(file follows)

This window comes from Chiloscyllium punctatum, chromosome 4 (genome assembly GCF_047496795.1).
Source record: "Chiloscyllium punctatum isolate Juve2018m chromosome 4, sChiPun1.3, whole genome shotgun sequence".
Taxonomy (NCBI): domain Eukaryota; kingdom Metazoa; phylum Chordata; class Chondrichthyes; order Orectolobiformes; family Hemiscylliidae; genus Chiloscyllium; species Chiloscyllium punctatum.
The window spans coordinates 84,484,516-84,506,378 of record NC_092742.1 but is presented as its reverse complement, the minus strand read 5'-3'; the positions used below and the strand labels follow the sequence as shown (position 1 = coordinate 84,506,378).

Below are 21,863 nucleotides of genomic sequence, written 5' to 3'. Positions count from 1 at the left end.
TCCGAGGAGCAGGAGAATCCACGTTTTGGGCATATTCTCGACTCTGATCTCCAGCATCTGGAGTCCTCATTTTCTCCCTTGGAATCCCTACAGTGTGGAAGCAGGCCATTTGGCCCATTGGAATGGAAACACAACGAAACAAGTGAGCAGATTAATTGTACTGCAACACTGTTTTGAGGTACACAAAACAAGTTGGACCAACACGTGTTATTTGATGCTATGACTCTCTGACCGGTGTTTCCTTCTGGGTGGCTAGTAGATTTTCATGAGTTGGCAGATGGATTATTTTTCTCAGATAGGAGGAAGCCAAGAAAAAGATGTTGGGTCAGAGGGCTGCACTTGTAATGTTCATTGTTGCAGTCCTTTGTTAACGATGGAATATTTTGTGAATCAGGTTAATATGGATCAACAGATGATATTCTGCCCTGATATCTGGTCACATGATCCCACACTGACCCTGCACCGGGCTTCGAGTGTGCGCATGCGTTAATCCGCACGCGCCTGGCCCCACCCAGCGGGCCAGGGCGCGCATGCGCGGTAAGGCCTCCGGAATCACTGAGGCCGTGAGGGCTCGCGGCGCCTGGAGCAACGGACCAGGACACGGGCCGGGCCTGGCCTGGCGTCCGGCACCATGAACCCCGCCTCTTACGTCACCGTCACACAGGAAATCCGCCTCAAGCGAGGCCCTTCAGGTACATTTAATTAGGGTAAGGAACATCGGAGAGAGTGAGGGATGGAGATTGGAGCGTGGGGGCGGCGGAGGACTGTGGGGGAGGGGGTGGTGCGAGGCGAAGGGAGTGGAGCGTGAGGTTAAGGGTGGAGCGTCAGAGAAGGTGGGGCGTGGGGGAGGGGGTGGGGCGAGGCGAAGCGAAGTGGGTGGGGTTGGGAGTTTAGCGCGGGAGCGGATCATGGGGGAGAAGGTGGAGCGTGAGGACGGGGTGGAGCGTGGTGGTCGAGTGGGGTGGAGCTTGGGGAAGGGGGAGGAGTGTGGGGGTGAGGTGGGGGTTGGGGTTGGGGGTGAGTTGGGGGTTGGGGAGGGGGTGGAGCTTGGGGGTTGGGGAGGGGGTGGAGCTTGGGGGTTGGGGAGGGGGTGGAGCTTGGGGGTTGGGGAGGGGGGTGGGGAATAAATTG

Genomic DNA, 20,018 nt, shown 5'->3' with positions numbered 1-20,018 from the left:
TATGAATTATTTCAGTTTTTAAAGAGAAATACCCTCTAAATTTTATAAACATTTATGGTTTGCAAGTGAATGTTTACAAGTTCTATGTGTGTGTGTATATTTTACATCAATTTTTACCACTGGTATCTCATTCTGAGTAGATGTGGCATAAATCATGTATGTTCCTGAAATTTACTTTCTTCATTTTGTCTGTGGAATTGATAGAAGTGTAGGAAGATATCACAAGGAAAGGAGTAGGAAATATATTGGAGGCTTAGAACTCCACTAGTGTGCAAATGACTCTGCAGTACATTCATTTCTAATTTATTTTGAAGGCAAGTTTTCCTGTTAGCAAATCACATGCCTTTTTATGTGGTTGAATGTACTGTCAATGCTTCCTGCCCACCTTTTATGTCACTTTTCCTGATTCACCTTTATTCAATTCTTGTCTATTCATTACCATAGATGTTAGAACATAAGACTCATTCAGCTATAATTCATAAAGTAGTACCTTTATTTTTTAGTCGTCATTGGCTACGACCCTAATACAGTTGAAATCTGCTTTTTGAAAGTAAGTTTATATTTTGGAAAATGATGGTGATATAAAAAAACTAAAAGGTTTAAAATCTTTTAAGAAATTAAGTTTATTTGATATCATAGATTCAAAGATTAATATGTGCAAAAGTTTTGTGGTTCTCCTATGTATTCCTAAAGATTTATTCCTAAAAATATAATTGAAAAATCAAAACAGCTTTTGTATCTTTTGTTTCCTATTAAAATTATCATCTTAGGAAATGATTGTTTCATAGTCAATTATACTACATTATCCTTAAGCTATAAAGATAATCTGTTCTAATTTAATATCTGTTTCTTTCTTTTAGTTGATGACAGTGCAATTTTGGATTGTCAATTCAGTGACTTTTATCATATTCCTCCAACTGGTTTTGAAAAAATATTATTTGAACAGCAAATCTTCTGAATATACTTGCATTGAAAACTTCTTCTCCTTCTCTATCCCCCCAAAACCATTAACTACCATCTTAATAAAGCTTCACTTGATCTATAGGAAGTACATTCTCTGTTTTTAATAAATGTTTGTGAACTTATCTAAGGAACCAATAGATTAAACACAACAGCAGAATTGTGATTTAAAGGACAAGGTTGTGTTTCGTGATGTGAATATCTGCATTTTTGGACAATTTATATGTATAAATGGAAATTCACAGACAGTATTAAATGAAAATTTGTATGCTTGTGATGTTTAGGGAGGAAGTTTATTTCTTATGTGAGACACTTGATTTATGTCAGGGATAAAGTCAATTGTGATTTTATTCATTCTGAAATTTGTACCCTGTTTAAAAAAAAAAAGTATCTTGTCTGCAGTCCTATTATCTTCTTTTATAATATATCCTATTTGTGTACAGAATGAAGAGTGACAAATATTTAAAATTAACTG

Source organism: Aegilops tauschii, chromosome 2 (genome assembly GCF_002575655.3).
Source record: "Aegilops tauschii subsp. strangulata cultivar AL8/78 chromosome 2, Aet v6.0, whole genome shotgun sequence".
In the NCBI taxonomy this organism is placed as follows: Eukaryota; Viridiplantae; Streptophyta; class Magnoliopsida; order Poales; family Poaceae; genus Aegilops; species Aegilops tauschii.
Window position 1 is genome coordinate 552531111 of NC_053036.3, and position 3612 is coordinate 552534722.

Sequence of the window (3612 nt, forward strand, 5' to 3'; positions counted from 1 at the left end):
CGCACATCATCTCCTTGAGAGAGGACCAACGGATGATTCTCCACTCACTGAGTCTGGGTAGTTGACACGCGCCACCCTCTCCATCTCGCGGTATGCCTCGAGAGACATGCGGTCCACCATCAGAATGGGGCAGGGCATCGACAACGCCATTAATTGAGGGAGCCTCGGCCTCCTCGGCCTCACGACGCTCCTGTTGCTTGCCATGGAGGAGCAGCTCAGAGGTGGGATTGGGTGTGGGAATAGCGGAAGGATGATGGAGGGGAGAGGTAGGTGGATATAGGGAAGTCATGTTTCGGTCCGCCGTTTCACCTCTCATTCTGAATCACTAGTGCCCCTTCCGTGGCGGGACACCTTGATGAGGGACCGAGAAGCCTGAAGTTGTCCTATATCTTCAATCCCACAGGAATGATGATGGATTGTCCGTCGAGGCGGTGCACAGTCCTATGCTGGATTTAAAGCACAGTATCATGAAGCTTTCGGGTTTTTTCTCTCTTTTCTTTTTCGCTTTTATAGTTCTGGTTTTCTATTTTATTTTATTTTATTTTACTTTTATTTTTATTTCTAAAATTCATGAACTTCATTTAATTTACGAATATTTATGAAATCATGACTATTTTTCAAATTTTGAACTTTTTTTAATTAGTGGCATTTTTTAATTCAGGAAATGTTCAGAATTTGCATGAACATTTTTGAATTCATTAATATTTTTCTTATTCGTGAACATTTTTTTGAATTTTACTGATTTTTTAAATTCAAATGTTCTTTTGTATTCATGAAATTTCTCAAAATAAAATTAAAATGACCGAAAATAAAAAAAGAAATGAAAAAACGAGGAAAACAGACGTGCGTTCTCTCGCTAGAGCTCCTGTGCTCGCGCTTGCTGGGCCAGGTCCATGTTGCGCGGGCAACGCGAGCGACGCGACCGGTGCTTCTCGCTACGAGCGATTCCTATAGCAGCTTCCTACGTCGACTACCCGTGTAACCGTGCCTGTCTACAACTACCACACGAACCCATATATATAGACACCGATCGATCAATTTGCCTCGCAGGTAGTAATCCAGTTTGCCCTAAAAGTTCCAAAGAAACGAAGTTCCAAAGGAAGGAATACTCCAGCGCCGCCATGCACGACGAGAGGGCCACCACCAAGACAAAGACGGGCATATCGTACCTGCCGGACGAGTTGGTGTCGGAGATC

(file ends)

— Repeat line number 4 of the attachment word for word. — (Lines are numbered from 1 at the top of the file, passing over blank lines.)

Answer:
The window spans coordinates 84,484,516-84,506,378 of record NC_092742.1 but is presented as its reverse complement, the minus strand read 5'-3'; the positions used below and the strand labels follow the sequence as shown (position 1 = coordinate 84,506,378).